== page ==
The Great Pyrenees Club of America says that it's important to show a Great Pyrenees who is the master, or the dog may decide to be his own master. Never give a command unless it can be enforced.
Great Pyrenees puppies are easy to housebreak if simple, consistent rules are followed. Leash-break puppies by coaxing them to follow and walk next to the handler. Teach young puppies the meaning of the word "no," encourage them to come when called, and teach them to sit down on command using games and praise.
When the puppy is six months old, begin formal obedience training. Be selective when choosing an obedience instructor; a good instructor uses methods tailored to each dog and is aware that a Great Pyrenees does not always respond easily to training.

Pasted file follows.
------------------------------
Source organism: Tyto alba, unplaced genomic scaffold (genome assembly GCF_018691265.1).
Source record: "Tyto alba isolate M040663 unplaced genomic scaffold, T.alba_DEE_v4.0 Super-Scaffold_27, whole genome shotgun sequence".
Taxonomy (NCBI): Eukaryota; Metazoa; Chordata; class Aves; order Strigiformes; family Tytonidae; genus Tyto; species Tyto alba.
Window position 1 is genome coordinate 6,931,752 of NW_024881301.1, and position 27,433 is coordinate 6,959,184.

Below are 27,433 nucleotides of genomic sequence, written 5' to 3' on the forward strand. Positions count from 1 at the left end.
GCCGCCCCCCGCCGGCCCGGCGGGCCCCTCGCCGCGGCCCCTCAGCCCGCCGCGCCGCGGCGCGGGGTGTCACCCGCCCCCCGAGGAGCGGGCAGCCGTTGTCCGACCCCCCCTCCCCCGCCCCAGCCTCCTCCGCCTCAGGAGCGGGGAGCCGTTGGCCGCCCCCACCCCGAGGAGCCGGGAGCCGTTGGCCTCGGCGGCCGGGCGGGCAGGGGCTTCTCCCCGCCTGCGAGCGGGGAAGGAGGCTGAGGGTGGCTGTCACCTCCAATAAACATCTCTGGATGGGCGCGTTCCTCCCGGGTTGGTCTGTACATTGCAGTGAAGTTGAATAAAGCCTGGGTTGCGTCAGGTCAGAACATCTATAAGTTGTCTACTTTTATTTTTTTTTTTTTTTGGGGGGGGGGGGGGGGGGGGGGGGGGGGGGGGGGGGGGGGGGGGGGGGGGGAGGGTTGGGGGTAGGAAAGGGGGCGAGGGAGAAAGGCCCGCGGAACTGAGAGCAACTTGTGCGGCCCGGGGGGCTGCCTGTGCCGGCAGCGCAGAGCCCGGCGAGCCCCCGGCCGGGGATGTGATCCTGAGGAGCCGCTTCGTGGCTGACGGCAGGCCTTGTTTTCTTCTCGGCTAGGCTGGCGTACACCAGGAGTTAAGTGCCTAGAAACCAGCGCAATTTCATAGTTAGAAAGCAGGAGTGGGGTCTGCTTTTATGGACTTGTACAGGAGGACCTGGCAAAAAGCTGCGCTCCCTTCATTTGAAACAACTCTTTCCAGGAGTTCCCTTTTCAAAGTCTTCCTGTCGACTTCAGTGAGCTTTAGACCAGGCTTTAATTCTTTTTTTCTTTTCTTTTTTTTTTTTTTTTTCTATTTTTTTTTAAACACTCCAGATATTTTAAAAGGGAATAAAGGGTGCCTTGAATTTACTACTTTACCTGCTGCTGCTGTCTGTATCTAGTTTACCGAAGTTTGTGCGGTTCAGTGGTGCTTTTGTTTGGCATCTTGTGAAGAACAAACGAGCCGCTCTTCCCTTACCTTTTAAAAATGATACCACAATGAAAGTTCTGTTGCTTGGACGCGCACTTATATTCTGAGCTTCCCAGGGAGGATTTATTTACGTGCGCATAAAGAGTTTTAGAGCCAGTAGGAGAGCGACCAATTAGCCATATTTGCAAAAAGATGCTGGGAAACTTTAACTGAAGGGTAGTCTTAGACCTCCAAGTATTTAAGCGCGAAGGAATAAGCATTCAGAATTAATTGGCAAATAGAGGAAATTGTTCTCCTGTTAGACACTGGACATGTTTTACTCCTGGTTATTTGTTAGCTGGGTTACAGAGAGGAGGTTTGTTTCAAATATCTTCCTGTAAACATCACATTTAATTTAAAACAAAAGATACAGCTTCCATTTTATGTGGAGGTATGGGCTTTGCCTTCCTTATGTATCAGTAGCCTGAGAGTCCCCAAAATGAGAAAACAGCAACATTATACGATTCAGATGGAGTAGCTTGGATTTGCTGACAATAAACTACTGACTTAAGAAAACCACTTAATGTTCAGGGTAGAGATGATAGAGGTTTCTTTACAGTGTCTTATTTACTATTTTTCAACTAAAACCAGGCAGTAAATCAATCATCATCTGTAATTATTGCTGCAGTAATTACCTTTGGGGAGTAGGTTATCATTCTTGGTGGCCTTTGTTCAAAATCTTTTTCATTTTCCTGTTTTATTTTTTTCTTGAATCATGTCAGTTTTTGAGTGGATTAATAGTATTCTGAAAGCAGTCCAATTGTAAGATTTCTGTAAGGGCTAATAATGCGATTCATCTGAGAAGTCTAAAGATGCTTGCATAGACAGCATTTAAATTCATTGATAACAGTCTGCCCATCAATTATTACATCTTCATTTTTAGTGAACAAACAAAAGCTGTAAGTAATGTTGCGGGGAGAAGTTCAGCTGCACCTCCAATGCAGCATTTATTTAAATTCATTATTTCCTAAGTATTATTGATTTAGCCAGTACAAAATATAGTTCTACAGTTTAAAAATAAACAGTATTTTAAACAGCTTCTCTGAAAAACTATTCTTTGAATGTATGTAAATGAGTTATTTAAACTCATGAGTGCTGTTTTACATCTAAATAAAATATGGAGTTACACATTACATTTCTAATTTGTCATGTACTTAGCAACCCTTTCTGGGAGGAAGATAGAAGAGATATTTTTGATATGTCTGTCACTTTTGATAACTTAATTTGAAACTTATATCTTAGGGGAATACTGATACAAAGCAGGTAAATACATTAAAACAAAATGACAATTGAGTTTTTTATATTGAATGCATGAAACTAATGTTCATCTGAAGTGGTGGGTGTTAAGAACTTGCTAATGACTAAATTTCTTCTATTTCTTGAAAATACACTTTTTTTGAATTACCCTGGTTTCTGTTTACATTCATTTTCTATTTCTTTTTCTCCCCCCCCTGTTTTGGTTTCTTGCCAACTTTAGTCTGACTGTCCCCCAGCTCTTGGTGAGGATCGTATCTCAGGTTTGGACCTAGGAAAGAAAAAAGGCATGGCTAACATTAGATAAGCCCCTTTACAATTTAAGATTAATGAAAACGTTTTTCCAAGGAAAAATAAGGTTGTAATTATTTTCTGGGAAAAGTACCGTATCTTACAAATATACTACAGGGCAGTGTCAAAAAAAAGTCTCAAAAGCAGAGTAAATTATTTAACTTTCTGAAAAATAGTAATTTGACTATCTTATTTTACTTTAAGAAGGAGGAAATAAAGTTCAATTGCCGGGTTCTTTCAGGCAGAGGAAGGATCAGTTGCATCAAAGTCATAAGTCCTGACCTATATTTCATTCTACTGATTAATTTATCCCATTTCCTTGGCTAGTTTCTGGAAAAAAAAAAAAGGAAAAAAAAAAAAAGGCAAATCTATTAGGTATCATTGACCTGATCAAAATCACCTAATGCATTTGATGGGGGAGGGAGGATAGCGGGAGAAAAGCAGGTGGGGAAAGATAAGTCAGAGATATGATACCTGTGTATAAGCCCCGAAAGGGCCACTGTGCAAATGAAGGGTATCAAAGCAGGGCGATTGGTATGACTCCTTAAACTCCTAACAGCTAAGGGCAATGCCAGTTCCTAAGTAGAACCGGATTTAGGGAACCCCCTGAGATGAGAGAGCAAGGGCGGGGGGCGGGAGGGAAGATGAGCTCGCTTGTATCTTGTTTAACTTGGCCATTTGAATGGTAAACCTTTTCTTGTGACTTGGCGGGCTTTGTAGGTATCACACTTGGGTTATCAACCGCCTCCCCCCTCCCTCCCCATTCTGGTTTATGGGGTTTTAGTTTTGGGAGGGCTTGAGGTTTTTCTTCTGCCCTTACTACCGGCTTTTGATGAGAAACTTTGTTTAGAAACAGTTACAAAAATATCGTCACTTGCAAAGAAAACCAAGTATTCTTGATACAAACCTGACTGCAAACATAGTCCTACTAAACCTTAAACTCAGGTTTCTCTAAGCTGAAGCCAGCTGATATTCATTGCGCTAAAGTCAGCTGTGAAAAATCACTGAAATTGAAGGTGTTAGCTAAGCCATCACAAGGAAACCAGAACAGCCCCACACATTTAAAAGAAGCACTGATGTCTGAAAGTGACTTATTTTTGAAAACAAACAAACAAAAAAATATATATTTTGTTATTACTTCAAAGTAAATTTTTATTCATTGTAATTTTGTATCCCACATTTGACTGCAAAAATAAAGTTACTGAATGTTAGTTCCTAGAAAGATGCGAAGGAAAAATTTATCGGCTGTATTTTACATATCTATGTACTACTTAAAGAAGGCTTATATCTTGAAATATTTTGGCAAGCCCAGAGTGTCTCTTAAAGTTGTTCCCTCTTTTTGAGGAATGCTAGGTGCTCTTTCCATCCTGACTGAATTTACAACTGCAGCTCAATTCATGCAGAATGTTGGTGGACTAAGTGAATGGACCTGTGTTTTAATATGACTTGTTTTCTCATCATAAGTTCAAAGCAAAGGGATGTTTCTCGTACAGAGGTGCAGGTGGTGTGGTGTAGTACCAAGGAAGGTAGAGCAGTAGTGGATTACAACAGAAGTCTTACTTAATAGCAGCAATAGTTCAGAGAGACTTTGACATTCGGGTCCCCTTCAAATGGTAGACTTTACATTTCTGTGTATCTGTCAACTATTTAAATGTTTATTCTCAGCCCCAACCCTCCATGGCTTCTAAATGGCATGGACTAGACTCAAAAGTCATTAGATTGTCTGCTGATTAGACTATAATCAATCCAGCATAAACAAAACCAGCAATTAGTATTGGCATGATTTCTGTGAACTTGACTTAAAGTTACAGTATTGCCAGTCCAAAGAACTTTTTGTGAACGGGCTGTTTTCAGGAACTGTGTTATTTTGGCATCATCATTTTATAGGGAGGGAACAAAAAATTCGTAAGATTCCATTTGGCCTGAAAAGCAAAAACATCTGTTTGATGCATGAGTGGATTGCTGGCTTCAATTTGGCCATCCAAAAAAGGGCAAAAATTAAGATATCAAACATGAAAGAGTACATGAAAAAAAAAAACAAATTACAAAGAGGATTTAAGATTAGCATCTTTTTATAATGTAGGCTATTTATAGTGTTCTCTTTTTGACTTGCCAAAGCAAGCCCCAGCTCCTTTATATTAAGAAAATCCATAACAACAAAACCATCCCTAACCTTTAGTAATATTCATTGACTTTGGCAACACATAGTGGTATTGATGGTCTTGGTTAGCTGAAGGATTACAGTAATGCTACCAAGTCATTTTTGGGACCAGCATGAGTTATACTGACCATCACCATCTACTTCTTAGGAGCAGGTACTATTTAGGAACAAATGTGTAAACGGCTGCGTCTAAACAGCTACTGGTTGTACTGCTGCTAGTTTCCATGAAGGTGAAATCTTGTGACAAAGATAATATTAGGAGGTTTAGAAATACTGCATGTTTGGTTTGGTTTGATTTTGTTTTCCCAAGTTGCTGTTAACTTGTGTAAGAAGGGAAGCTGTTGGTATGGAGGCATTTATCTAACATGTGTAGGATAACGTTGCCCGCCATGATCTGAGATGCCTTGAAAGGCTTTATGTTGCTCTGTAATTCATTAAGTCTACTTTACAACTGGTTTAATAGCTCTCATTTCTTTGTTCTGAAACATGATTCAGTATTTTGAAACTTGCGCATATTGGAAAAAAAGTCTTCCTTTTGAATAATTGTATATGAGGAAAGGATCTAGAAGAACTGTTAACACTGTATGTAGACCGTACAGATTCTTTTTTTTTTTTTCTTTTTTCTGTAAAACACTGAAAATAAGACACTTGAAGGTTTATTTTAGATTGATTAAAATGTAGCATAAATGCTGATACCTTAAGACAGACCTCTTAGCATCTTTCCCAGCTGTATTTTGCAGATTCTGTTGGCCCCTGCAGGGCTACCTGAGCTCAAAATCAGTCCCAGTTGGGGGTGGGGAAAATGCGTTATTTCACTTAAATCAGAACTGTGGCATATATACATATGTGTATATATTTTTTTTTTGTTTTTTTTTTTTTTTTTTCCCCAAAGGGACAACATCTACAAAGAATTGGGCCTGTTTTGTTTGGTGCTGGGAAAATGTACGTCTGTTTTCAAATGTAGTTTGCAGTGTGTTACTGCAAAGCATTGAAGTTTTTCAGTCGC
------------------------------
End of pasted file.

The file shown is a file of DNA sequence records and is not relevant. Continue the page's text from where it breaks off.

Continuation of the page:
Great Pyrenees are easily bored, so avoid drilling and repetition. Keep training lessons very short. Because the breed tends to be slow-moving, it is often easy to teach stationary exercises, such as "stay," but more challenging to teach a brisk heel or a quick recall.
Experiment to find the right balance of corrections and rewards. Most Great Pyrenees are not interested in retrieving games with toys and are easily distracted. Training for attention and retrieving may take a lot of work but can be done.